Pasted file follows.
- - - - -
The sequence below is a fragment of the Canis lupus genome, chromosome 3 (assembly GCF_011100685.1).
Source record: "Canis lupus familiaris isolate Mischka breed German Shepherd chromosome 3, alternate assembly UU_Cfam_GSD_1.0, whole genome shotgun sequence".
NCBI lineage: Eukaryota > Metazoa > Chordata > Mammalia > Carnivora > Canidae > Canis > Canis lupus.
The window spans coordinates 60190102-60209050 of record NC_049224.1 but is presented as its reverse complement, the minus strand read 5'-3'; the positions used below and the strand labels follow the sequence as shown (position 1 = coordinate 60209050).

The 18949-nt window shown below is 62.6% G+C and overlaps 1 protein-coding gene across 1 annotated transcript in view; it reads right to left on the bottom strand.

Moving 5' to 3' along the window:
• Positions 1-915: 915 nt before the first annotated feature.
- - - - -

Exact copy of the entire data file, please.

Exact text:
The sequence below is a fragment of the Canis lupus genome, chromosome 3 (assembly GCF_011100685.1).
Source record: "Canis lupus familiaris isolate Mischka breed German Shepherd chromosome 3, alternate assembly UU_Cfam_GSD_1.0, whole genome shotgun sequence".
NCBI lineage: Eukaryota > Metazoa > Chordata > Mammalia > Carnivora > Canidae > Canis > Canis lupus.
The window spans coordinates 60190102-60209050 of record NC_049224.1 but is presented as its reverse complement, the minus strand read 5'-3'; the positions used below and the strand labels follow the sequence as shown (position 1 = coordinate 60209050).

The 18949-nt window shown below is 62.6% G+C and overlaps 1 protein-coding gene across 1 annotated transcript in view; it reads right to left on the bottom strand.

Moving 5' to 3' along the window:
• Positions 1-915: 915 nt before the first annotated feature.